Other Interests

Going back to School - Part 2 - Setting the Stage

Sometimes, I think as parents and teachers, we are more concerned with our children's start to the school year, than the kids are! We hear bits and pieces about teachers, and teachers hear bits and pieces about the parents, as well! Think about that. Often, we make snap judgements about people based on one person's experience--and that means, we don't know the whole story.

Too often, I have heard a teacher's reputation knocked by a parent because of a disciplinary issue that someone perceived was unfair. The teacher's whole professional teaching skills were dismissed because of one incident. The same can be true of teachers' perception of parents.

As parents of children with special needs, it is our duty to advocate for our children. And, the best way is to promote your child's needs is by requesting a meeting prior to the beginning of school, or shortly after the first week, so that you can sit down and discuss what works best for your child. You can ask what expectations the teacher will have. Does she/he know about the previous Special Education Plan? Fill her/him in on any changes that have occurred (or didn't occur) over the summer. Share your own expectations and ask what you can do to help facilitate effective communication to head off any issues that may present themselves.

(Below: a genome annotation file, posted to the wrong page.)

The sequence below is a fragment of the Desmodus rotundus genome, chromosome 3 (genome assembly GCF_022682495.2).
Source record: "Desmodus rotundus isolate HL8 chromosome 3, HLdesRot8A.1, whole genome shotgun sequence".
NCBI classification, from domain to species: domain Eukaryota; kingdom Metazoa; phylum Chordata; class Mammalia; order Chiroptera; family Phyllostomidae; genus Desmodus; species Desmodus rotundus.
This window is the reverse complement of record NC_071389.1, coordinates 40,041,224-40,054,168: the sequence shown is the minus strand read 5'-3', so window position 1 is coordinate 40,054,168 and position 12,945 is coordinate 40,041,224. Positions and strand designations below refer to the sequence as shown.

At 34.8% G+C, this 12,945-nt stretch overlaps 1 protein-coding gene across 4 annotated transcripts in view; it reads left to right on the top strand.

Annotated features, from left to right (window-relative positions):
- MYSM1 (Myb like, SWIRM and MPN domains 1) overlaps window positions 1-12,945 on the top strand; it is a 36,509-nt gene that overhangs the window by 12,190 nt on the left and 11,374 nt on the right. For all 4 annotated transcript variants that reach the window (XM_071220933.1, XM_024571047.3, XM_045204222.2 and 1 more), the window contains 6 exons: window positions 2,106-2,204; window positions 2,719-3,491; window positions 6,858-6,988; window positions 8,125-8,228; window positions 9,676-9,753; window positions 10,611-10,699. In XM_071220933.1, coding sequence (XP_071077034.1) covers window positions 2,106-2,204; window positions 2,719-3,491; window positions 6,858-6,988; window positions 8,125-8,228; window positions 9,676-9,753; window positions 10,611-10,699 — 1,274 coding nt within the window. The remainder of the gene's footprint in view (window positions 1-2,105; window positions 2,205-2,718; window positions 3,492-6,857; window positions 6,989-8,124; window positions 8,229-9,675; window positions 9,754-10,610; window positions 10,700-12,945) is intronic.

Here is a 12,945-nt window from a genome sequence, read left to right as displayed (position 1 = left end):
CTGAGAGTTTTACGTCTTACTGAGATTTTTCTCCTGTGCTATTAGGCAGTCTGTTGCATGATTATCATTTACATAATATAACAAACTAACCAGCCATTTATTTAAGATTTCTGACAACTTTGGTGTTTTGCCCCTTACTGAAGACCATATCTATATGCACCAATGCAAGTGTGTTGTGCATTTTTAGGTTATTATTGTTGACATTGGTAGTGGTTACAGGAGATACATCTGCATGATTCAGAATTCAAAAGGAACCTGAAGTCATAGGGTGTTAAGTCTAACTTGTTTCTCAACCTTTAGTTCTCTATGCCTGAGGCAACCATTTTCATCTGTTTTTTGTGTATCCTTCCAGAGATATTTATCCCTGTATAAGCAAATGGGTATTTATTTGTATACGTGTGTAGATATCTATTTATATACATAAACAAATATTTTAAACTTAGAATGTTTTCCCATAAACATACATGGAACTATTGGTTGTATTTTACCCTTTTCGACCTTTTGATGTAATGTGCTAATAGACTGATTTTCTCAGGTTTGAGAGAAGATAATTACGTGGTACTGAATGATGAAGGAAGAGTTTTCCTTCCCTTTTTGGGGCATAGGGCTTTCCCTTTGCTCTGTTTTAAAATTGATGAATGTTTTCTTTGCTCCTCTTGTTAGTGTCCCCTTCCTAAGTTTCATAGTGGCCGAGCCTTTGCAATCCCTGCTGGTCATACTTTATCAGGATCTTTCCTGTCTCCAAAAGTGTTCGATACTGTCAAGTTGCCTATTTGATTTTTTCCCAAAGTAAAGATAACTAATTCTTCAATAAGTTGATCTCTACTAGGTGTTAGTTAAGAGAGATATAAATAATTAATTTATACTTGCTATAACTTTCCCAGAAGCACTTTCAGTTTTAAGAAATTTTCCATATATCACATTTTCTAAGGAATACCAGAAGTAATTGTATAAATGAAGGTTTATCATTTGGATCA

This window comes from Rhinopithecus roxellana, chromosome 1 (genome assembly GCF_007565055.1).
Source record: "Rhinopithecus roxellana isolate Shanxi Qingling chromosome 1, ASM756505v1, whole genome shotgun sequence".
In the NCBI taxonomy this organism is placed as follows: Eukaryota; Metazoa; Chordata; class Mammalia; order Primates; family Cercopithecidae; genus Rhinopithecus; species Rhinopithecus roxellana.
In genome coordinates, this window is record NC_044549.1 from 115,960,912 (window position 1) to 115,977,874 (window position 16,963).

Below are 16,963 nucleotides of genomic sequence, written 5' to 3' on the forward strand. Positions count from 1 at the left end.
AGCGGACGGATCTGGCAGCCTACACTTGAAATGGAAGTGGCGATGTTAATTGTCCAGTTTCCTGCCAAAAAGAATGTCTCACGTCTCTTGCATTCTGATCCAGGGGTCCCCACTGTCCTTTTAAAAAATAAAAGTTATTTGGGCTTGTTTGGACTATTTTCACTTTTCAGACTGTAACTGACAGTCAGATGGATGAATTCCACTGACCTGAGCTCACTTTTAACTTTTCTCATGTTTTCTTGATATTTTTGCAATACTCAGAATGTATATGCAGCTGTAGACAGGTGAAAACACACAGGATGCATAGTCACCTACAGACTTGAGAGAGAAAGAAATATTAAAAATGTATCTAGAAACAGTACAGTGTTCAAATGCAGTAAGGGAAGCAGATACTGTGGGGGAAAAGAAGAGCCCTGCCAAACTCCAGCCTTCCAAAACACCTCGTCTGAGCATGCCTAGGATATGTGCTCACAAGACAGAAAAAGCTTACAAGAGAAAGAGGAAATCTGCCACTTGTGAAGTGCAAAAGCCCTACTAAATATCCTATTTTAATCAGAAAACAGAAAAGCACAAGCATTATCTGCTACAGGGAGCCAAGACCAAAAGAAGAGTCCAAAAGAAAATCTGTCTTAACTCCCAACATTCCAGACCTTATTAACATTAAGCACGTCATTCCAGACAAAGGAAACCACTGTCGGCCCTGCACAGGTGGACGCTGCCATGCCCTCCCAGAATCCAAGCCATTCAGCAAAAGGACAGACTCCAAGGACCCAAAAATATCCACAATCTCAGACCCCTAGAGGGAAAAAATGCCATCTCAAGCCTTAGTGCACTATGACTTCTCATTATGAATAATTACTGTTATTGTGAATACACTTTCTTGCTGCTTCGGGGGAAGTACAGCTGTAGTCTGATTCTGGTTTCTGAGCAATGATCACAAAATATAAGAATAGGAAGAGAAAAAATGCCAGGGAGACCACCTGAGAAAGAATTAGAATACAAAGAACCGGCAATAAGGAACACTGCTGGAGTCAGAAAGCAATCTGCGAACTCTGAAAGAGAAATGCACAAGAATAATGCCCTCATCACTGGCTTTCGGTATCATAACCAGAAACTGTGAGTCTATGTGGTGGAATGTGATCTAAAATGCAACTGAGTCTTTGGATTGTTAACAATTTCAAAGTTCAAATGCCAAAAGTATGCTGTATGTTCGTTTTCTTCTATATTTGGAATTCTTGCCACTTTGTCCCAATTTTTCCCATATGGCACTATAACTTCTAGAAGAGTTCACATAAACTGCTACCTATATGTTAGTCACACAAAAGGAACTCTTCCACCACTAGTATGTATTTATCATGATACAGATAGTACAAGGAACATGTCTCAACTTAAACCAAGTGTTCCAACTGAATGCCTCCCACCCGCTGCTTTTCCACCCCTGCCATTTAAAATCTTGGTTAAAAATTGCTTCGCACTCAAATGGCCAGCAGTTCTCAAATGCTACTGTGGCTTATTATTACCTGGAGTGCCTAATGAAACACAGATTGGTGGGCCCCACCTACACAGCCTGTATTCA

Provide a positive approach--what can we do together to make our child's year a happy and progressive one. Include goals for social interaction with other students. Be honest about your own child's strengths and needs. Emphasize the positive, but don't ignore concerns. And please don't focus on past history with other teachers. Just as you would not like to hear about your child's mistakes that the teacher might have heard from other years, no teacher wants to hear about mistakes, or misunderstandings that you have had with others.

We all deserve an open mind, and a positive, fresh start. That is what I would want for my child. It is important that you never criticize a teacher in front of the child, just as any teacher should never, ever criticize a parent to a child. You want a team approach. If you think something is wrong about what you child reports to you, then listen, and then talk to the teacher about it. Just as children talk about what goes on at school, they also talk about what goes on at home. No one wants a misconception to be left to the imagination. Clear it up, by being direct and timely.

Of course, I am not talking about serious allegations of an abusive nature. That requires immediate investigation by the proper authorities.